GLASS CASE WITH NO ENTRY - Memoirs of two Indian scholars who worked at Oxbridge
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- Published 3.07.12
|All Souls College, Oxford|
Two memoirs by Indian scholars who spent many years at Oxbridge have recently appeared. The author of The World in Our Time (2011), Tapan Raychaudhuri, retired from Oxford in 1993 as a professor of Indian history, while Fifty Years of Indian Archaeology (1960–2010): Journey of a Foot Soldier (2012) chronicles the professional life of Dilip Chakrabarti, who stepped down in 2008 as a professor of South Asian archaeology in Cambridge.
Oxbridge professorships are among several threads common to their lives. Both these Big Bongs (an acronym for upper-class Bengalis) studied at Calcutta’s Presidency College, which in its heyday attracted the best minds of Bengal. They later taught at Calcutta University and the University of Delhi. Their writings provide a window into the deterioration in Indian university life over the past half-century. Their experiences at the department of history at Delhi University, for instance, are remarkably similar. In 1971, Raychaudhuri as the head of that department, had hoped to build it up as a liberal place by bringing in scholars of different orientations — in the hope that this would stimulate new ways of looking at history. What he had not bargained for was the power that was exercised by what he describes as the school “of politically radical thought” that then dominated historical research. This was a firmly entrenched group in Indian academia, “very reluctant to let in people they did not agree with”. What Raychaudhuri points towards Chakrabarti actually discusses in some detail. He names many campus goons of Leftist orientation in the University of Delhi in those days and the various ways in which they created a vast spider-web of patronage. Like Raychaudhuri, Chakrabarti’s tirade is not against all academics of Leftist orientation. He speaks with great affection about Left leaning teachers like Tripta Wahi and Vijay Singh — anti-establishment to their bones — who consistently worked against the despots who lorded over the history department in the 1970s and 80s.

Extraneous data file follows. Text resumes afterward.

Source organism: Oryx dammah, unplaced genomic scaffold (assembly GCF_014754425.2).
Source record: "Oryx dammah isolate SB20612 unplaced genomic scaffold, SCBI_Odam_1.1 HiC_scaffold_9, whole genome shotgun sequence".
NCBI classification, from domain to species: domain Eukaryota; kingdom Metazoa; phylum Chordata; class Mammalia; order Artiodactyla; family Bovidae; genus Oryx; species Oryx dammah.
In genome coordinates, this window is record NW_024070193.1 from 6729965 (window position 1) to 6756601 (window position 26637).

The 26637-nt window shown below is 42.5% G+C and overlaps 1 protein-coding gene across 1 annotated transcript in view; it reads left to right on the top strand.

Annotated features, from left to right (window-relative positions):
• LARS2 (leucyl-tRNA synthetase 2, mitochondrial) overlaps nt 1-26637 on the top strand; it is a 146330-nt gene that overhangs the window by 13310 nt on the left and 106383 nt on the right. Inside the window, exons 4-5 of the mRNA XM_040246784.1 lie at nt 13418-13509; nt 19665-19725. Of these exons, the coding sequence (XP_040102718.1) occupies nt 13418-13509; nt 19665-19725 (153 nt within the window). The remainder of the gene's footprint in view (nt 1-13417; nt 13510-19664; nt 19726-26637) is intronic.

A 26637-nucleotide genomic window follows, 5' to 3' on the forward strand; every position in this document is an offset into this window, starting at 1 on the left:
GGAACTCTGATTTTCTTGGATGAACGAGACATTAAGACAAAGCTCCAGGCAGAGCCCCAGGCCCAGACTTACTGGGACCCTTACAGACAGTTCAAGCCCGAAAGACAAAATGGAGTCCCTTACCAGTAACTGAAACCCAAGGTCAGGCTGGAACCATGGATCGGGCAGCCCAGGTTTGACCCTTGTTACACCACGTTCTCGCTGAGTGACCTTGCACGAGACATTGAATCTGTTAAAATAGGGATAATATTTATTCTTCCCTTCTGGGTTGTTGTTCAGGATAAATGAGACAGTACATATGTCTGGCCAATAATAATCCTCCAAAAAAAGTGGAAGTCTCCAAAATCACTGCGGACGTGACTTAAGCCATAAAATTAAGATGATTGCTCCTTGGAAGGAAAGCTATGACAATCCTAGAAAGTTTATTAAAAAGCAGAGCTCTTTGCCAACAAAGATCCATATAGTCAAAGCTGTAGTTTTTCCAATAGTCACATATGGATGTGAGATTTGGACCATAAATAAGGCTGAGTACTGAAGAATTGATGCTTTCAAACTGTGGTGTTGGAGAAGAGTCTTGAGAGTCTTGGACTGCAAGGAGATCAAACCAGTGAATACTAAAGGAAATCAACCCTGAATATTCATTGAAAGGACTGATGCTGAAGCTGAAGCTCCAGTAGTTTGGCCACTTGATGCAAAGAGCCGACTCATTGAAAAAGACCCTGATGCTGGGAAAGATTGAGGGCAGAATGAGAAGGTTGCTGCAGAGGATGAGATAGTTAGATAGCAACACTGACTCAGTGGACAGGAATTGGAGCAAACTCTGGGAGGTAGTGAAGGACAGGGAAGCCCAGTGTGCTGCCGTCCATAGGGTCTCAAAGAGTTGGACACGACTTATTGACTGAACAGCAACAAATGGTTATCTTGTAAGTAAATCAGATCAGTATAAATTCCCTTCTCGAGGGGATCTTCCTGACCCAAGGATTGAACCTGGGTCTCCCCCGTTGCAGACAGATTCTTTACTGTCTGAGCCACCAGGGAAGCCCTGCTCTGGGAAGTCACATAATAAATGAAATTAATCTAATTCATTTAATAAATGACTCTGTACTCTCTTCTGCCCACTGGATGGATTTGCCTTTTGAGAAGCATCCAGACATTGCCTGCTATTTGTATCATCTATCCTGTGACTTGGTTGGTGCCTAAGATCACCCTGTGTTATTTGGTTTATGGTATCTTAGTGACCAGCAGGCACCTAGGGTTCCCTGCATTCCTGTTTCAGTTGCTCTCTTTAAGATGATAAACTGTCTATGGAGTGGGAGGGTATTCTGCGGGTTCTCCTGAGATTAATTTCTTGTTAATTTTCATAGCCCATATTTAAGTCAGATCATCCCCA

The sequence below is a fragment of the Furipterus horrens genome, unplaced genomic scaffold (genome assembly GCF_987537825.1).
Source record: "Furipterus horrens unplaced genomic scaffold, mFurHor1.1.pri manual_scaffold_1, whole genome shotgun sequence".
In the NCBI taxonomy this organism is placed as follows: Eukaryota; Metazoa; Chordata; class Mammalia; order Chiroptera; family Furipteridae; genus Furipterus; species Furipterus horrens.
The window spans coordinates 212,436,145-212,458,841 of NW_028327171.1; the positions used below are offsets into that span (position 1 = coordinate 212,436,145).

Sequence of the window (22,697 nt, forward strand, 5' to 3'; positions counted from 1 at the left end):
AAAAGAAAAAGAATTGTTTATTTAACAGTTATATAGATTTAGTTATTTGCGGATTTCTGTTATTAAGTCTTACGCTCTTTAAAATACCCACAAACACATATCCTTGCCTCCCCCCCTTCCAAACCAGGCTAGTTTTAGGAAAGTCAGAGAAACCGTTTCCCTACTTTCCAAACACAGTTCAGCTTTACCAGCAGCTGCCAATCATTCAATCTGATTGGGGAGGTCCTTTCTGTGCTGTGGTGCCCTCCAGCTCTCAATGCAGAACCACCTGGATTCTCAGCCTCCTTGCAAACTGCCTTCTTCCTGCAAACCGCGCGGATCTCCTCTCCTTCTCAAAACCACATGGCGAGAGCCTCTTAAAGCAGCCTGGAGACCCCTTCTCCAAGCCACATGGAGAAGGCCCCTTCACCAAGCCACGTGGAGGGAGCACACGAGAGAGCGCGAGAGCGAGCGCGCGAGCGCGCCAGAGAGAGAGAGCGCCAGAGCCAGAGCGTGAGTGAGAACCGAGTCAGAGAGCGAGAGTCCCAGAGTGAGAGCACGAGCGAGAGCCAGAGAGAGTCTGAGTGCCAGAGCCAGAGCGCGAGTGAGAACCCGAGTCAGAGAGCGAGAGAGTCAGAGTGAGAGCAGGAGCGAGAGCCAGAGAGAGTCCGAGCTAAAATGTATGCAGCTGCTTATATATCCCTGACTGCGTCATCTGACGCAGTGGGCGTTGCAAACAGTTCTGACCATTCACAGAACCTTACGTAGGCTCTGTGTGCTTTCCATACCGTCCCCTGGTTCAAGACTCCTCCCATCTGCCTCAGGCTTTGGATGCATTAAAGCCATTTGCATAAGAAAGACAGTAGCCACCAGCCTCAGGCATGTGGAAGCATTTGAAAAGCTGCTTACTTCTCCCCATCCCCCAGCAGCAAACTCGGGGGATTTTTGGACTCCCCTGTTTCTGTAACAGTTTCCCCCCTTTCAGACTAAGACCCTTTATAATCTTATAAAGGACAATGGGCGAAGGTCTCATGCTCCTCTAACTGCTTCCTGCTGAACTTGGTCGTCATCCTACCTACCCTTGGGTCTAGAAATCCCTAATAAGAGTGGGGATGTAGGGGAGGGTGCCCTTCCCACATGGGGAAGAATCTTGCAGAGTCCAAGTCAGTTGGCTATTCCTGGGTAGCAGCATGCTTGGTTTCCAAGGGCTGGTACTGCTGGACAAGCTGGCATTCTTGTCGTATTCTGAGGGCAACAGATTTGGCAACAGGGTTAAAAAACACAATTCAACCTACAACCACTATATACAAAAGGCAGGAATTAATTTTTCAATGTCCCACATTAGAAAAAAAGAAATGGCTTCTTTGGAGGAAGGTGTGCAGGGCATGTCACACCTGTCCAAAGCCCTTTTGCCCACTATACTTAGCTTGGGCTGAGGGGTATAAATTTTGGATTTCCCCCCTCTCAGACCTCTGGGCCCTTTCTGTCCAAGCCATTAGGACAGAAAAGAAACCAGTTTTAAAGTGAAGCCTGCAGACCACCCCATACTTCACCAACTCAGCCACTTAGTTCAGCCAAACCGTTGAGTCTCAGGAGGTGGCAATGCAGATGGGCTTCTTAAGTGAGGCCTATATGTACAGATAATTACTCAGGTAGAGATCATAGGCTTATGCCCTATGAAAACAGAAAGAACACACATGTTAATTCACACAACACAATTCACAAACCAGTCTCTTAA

This contrasts with the authors’ descriptions of outstanding teachers in Calcutta from the 1940s to the 1960s, of Bengal’s tradition of historical research, and of the range of English books that educated Bengalis once read. Chakrabarti’s account of the Hooghly Mohsin College at Chinsurah, where he spent his intermediate years in the 1950s, wonderfully captures the ambience of the college campus with its krishnachura trees, screeching parrots and a large balcony overlooking the river which sometimes doubled as a classroom, while his admiration for its well-stocked library evokes an era when district colleges took pride in having good libraries. Raychaudhuri’s description of the many libraries in Barisal town — private ones, college and school collections and those of religious foundations like the Ramakrishna Mission and Shankar Math — also tells us a great deal about the importance of learning and scholarship in another part of the then undivided Bengal (Barisal happened to be home to some of India’s leading historians like H.C. Raychaudhuri and S.N. Sen). Later, to Chakrabarti’s own library, the footpaths of Calcutta’s College Street seem to have yielded second-hand copies of Rudyard Kipling and various volumes penned by the archaeologist, Gordon Childe. As for the landed intelligentsia to which Raychaudhuri belonged, they were huge admirers of Persian, Sanskrit and Bengali books as also a range of English texts. His grandfather’s bookshelves were stuffed with the great works of English literature and those of philosophers like Jeremy Bentham and David Hume.